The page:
Writer and radio personality Mingus (Chris Rock) and artist Marion (Julie Delpy) live together with their children from prior relationships, Mingus’ daughter Willow (Talen Riley) and Marion’s son Lulu (Owen Shipman). They have a chaotic but happy-seeming domestic life, into which barge Jeanott (Albert Delpy), Marion’s delightfully crude and embarrassing father; Rose (Alexia Landeau), her competitive sister, and Manu (Alexandre Nahon), a shlubby loser of a guy whom Marion used to date and who is now dating Rose. His presence is the first of many unpleasant surprises about Marion’s family’s visit. Others: Rose’s tendency to walk around naked, Manu’s insistence on finding some weed (which Mingus tells Willow is just souvenir grass from Central Park) and whatever Rose and Manu were doing in the bathroom that kept Mingus and Marion up at night. Meanwhile, Marion is trying to put the finishing touches on an art show that she’s been working on for years.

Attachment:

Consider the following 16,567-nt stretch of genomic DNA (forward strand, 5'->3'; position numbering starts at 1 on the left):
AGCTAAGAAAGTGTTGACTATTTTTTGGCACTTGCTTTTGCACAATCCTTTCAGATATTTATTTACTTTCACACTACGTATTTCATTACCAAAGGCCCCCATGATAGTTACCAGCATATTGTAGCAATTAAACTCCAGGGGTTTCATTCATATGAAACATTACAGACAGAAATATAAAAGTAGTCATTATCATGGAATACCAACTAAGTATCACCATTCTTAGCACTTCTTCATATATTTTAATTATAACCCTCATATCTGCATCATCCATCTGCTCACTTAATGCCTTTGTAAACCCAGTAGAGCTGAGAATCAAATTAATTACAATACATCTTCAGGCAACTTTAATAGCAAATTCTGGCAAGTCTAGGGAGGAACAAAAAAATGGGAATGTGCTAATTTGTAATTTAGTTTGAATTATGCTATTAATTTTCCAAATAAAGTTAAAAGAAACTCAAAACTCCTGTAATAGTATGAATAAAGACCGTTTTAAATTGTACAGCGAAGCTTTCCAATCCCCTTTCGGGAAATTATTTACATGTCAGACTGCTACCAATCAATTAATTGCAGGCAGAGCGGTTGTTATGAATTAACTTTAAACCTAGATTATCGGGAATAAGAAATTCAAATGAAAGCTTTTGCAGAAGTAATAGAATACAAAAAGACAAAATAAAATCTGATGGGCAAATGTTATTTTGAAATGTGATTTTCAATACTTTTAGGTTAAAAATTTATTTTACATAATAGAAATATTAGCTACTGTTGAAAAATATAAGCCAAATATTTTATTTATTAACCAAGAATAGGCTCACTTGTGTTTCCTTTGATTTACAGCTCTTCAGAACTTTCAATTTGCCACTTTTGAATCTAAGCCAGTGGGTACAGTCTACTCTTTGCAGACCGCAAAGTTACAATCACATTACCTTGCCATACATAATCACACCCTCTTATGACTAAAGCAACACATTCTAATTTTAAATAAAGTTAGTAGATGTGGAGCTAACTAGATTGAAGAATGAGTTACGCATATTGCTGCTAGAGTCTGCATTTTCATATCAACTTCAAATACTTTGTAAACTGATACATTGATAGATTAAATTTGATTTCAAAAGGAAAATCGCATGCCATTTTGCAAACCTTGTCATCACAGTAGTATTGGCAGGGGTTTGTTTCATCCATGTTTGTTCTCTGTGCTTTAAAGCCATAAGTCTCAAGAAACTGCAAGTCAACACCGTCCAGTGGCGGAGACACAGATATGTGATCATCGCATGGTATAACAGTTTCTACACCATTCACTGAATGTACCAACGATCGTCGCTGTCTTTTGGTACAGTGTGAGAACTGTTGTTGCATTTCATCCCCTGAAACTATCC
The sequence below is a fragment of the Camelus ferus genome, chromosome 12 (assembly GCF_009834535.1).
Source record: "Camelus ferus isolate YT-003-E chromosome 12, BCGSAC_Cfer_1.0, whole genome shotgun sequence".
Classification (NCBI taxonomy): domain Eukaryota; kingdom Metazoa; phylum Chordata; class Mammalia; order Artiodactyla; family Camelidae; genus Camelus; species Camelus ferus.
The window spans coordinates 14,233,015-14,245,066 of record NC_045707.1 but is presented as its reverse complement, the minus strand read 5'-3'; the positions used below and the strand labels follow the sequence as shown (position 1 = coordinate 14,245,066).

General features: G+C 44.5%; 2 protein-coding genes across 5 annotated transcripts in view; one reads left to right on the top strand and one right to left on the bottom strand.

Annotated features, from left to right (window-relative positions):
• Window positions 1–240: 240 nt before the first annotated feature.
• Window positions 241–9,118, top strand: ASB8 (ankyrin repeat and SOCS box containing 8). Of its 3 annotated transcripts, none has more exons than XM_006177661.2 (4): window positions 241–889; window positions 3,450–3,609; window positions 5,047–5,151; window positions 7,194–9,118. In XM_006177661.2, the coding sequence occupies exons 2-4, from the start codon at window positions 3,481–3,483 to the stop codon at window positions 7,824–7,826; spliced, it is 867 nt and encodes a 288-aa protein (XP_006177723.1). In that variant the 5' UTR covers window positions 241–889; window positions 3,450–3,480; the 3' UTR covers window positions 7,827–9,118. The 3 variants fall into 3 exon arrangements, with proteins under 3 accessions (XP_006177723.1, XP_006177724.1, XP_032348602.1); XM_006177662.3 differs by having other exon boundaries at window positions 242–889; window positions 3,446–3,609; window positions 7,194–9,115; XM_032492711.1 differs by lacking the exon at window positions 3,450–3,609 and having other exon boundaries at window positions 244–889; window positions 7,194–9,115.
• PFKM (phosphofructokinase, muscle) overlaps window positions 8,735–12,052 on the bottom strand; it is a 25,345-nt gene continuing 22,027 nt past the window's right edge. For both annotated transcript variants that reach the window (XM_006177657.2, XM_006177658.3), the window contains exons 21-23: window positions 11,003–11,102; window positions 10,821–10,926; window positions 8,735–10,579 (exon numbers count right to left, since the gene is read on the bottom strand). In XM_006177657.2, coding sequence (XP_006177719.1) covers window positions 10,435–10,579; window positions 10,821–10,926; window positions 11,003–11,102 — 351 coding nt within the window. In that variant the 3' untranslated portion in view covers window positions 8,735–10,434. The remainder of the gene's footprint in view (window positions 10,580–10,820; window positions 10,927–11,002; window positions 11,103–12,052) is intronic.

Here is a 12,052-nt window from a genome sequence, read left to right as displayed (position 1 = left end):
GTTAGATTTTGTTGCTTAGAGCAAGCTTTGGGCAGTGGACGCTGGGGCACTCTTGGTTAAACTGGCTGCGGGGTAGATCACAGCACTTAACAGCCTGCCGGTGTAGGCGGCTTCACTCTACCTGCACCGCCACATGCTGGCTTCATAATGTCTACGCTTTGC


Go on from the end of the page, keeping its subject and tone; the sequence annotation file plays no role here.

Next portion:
When I say “cultures clash,” sure, I sort of mean French and American, but more than that I mean the culture of one family, say the nuclear family you grew up in, and another, the family you create as an adult, for example. Marion is a grown woman, a mother and a partner to Mingus, but when Rose shows up they start sniping and hair-pulling much as you expect they did as children. Mingus is horrified to watch her devolve into what is probably some version of her teenage self. This conflict makes for some pretty solid in-law humor and gives Rock a chance to be funny on a quieter level than you see in, for example, movies like Grown Ups.
Delpy, who also directs and co-wrote the screenplay, shines in her nicely unshiny role. She makes Marion believable in all facets of her life — mom, daughter, artist, harried middle-aged woman. She also lets Marion be, while still quiet pretty, nicely unglamorous. It is a very human, genuine role and it’s not surprising that a woman wrote it. Even her dizzier moments have none of the falseness that movies usually give to women going through domestic upheaval.
Another solid, smart comedy that you can watch at home (via the “in theaters” section of On Demand), 2 Days in New York is a likeable, agreeable visit with your slightly zany couple friends. B
Rated R for language, sexual content, some drug use and nudity. Directed by Julie Delpy with a screenplay by Delpy and Alexia Landeau with a story by Landeau and Alexandre Nahon, 2 Days in New York is an hour and 36 minutes long and distributed by Magnolia Pictures.